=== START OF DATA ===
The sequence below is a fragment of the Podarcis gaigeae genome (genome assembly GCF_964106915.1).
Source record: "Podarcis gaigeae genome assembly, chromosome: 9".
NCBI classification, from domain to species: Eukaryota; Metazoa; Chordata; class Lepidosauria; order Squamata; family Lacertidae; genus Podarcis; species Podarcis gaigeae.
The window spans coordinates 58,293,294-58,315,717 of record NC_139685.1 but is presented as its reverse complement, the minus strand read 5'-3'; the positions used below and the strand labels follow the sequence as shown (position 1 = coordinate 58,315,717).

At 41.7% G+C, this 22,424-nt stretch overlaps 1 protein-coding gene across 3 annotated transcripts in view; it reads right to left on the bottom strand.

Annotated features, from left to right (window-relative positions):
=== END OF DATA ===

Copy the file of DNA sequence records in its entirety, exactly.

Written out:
The sequence below is a fragment of the Podarcis gaigeae genome (genome assembly GCF_964106915.1).
Source record: "Podarcis gaigeae genome assembly, chromosome: 9".
NCBI classification, from domain to species: Eukaryota; Metazoa; Chordata; class Lepidosauria; order Squamata; family Lacertidae; genus Podarcis; species Podarcis gaigeae.
The window spans coordinates 58,293,294-58,315,717 of record NC_139685.1 but is presented as its reverse complement, the minus strand read 5'-3'; the positions used below and the strand labels follow the sequence as shown (position 1 = coordinate 58,315,717).

At 41.7% G+C, this 22,424-nt stretch overlaps 1 protein-coding gene across 3 annotated transcripts in view; it reads right to left on the bottom strand.

Annotated features, from left to right (window-relative positions):